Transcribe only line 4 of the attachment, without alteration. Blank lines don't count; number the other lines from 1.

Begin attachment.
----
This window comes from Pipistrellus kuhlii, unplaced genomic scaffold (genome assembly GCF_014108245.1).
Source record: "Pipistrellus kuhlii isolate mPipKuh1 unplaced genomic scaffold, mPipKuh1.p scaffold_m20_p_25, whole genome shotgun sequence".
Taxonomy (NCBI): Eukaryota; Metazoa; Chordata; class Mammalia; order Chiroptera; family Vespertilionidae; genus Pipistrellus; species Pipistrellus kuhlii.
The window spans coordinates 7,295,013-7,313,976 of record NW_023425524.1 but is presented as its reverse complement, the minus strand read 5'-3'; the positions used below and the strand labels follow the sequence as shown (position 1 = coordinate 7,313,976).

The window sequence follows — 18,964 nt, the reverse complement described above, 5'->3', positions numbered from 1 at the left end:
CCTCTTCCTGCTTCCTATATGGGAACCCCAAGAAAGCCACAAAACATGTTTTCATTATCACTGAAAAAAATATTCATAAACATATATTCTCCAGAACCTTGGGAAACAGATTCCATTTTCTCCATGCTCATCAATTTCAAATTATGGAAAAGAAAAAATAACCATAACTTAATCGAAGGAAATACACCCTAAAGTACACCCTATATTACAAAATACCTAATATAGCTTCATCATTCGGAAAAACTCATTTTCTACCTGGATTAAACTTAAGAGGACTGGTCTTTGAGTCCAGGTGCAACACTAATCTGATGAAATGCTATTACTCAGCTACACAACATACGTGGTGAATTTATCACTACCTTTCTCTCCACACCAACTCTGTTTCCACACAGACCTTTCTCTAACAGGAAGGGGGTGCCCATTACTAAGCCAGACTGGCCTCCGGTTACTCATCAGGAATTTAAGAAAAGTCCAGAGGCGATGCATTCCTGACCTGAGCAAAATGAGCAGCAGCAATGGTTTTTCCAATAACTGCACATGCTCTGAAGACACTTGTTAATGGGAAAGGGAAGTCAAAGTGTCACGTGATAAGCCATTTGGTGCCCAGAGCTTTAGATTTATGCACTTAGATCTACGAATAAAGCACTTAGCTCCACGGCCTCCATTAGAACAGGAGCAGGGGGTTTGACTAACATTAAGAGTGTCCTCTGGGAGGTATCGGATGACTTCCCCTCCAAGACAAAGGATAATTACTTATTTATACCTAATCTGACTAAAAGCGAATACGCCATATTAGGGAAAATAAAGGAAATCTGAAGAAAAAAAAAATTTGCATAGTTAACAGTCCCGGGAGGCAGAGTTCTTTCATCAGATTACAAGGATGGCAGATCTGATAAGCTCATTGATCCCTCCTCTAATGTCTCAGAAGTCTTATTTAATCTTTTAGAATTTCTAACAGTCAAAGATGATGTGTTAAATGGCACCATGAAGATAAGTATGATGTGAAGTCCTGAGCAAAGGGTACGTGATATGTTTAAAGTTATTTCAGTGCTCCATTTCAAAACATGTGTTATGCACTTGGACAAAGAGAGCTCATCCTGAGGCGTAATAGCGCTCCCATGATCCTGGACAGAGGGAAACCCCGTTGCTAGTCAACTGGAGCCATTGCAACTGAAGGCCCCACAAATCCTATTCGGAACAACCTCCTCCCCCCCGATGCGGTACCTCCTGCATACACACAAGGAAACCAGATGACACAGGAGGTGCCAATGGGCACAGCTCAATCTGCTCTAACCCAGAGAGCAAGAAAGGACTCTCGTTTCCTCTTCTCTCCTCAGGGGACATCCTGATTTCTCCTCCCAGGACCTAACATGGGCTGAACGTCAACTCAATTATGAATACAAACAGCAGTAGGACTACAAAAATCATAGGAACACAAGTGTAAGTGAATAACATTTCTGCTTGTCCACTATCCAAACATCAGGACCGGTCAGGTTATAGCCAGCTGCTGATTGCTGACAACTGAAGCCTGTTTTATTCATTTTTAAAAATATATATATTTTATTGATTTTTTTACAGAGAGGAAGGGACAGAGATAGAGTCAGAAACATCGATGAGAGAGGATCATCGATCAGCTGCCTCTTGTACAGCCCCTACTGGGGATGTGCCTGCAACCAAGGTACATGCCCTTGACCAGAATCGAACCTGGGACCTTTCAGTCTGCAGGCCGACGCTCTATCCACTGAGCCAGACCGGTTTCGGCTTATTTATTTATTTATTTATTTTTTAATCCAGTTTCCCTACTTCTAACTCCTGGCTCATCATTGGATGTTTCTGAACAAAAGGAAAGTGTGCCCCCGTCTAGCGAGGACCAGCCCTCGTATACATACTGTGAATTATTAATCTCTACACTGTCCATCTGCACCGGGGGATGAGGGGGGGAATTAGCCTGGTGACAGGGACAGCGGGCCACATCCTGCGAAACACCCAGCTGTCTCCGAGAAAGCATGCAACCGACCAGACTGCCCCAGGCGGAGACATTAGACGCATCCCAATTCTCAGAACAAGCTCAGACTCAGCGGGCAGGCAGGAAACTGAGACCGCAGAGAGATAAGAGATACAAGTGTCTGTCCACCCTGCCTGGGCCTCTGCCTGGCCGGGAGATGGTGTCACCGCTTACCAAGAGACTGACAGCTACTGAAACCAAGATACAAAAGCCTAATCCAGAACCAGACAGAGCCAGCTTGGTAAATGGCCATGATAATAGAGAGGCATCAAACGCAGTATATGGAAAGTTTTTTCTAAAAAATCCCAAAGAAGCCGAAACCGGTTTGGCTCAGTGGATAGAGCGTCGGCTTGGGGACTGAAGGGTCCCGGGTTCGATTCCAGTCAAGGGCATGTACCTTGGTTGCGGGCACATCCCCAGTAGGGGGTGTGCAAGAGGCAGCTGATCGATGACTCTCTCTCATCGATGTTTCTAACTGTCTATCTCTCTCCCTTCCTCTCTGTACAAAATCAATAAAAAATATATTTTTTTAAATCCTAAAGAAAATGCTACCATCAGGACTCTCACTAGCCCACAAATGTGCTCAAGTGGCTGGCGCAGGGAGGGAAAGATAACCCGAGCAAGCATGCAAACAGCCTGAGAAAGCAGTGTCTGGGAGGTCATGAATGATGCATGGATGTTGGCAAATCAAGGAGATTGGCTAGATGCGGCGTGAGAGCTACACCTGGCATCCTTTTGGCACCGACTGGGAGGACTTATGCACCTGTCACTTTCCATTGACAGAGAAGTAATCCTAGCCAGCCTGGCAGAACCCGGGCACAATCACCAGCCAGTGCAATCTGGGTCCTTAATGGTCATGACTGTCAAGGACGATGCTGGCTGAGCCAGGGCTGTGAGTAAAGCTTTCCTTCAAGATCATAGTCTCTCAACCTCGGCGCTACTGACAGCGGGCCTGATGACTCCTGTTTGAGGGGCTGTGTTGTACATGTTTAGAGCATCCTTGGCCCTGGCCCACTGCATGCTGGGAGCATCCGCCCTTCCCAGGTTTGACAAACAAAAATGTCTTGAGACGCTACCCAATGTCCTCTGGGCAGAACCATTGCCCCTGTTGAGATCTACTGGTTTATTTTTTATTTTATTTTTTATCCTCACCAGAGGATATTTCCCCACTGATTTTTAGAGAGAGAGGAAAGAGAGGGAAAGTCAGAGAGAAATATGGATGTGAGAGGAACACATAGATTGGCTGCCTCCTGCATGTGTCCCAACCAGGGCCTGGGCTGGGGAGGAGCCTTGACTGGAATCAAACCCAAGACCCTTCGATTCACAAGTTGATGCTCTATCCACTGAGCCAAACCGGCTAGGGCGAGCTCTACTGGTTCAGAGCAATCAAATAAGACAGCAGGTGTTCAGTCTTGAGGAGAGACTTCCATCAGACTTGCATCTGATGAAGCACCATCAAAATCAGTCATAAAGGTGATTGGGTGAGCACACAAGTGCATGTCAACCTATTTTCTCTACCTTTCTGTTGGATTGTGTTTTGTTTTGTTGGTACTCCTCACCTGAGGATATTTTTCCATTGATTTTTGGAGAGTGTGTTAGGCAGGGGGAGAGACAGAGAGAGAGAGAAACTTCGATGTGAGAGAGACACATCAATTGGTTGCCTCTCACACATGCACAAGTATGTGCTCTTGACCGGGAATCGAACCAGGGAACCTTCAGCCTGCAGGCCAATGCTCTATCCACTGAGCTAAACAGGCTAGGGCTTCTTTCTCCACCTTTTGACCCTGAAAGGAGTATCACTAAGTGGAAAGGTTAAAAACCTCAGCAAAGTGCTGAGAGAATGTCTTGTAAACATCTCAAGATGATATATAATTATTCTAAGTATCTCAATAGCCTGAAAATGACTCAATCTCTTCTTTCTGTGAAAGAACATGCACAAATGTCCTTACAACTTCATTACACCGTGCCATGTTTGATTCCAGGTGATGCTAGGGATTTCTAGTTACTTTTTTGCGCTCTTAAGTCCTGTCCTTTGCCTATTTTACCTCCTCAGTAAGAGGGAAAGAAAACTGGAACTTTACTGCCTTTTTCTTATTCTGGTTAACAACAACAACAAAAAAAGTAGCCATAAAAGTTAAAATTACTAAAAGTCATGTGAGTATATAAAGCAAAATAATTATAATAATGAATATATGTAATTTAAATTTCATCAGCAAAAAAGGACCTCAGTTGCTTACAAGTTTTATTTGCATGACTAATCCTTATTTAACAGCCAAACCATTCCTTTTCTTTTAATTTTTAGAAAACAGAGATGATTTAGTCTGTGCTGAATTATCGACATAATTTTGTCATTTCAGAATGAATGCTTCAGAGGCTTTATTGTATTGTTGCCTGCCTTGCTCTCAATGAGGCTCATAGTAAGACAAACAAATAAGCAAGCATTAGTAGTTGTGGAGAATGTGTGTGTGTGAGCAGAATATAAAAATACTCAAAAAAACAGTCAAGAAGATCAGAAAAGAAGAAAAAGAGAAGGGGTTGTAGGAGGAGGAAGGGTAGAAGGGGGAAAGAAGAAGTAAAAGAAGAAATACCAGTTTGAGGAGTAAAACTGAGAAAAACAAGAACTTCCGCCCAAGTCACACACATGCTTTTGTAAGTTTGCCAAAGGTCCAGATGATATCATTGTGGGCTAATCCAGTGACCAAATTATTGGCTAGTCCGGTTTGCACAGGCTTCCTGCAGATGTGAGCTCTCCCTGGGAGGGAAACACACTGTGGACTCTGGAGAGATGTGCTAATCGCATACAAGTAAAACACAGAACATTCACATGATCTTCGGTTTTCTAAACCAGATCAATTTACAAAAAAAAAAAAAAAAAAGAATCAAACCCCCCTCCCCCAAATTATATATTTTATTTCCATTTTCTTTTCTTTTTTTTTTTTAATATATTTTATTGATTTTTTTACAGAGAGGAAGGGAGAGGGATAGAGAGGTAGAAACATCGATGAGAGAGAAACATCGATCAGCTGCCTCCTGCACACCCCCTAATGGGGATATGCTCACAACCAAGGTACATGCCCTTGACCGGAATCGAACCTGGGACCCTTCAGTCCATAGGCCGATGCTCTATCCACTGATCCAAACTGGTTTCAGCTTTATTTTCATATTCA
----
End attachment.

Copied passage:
The window spans coordinates 7,295,013-7,313,976 of record NW_023425524.1 but is presented as its reverse complement, the minus strand read 5'-3'; the positions used below and the strand labels follow the sequence as shown (position 1 = coordinate 7,313,976).